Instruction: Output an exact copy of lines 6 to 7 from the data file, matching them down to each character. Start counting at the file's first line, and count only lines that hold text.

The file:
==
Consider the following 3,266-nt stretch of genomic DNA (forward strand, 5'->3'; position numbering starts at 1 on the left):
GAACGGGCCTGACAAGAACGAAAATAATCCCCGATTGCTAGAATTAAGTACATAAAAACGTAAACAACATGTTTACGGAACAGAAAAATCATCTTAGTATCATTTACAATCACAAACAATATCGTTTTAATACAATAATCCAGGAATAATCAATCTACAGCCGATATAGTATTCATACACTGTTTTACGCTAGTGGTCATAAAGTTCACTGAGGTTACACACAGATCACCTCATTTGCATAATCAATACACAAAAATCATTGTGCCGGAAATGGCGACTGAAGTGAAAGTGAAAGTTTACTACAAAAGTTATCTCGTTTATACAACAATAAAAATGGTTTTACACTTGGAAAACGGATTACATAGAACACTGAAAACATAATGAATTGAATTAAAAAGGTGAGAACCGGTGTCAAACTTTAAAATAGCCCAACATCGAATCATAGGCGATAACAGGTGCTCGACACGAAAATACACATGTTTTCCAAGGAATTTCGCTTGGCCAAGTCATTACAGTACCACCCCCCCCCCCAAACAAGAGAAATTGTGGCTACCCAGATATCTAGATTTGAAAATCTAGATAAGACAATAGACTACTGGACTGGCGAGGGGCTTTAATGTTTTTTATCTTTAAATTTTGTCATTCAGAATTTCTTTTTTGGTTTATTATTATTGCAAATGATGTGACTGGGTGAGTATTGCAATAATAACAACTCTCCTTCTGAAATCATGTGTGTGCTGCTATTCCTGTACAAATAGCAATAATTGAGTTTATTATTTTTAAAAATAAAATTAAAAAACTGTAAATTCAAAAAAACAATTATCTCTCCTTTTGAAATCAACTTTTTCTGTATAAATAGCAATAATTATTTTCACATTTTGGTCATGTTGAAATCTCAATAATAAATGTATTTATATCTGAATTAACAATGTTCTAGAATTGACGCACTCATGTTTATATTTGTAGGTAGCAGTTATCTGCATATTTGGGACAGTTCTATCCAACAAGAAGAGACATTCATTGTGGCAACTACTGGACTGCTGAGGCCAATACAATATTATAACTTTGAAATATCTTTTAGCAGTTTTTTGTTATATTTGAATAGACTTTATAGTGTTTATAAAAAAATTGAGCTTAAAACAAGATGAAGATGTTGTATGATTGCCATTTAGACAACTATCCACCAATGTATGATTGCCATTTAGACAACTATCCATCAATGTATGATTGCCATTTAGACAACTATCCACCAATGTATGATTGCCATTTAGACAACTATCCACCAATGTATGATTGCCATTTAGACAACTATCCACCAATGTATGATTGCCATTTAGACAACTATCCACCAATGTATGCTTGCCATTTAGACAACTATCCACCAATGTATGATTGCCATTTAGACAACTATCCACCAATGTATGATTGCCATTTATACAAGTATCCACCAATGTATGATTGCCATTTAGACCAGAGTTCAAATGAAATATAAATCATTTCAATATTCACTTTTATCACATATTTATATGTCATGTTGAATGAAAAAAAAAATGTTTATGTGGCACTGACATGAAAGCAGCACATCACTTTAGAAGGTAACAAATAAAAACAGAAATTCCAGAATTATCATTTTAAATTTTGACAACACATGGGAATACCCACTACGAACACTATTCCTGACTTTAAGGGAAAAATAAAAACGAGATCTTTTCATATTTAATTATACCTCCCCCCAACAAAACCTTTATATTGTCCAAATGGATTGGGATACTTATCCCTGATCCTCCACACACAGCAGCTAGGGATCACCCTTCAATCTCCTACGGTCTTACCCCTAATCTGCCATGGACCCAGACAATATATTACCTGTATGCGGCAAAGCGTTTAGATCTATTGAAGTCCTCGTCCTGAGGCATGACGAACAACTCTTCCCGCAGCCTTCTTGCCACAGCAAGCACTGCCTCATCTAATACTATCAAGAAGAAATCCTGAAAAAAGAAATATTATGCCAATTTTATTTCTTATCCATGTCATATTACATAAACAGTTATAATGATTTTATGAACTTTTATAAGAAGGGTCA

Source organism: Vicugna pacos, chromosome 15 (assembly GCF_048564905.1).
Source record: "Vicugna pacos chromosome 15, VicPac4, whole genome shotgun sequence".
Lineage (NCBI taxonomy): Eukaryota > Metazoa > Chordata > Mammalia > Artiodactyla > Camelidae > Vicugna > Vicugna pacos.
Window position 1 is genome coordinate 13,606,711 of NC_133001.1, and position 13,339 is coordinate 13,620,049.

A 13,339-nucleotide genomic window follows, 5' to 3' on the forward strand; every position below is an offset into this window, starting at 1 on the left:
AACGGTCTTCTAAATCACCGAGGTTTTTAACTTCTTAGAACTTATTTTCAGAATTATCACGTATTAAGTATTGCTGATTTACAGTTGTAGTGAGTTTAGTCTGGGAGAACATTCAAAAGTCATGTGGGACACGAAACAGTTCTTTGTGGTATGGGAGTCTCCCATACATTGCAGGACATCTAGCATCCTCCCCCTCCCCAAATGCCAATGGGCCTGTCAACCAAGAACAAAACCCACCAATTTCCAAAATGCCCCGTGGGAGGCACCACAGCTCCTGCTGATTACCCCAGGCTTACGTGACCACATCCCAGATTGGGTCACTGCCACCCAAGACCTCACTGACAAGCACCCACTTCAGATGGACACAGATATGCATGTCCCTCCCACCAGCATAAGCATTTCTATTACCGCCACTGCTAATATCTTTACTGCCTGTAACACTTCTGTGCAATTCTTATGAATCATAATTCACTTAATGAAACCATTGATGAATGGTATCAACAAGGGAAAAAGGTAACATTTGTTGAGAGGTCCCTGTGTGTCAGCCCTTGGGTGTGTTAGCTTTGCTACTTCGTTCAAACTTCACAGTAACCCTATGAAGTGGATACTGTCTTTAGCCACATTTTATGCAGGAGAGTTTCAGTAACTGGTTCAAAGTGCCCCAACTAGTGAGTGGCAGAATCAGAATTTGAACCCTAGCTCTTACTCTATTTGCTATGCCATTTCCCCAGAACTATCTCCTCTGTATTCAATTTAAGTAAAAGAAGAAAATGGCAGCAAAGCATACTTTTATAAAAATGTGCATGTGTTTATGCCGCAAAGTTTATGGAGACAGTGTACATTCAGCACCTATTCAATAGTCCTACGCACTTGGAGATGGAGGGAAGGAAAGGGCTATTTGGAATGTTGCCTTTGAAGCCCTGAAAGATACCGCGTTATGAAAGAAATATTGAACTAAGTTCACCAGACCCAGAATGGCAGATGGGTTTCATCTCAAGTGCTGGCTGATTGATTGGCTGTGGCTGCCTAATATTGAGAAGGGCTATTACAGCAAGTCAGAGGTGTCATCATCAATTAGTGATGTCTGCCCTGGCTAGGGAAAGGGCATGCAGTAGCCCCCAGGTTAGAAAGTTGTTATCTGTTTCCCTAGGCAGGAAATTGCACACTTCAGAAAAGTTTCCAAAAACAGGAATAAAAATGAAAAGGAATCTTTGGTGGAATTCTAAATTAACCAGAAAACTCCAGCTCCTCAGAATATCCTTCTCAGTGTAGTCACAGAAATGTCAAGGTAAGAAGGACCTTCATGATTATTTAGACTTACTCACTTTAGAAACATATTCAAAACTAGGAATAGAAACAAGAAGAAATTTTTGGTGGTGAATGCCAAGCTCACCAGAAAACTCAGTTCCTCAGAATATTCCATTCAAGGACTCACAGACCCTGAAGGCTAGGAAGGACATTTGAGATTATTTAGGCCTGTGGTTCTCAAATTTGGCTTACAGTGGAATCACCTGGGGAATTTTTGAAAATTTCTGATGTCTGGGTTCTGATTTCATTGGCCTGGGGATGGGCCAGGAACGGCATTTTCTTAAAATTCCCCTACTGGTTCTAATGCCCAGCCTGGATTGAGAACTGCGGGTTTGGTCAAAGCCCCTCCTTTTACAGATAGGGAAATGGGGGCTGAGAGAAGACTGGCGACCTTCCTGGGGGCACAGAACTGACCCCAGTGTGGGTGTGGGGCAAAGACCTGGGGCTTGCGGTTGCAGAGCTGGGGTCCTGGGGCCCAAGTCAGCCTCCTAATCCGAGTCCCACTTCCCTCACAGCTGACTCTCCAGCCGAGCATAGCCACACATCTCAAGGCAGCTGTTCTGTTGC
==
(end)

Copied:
Window position 1 is genome coordinate 13,606,711 of NC_133001.1, and position 13,339 is coordinate 13,620,049.

A 13,339-nucleotide genomic window follows, 5' to 3' on the forward strand; every position below is an offset into this window, starting at 1 on the left: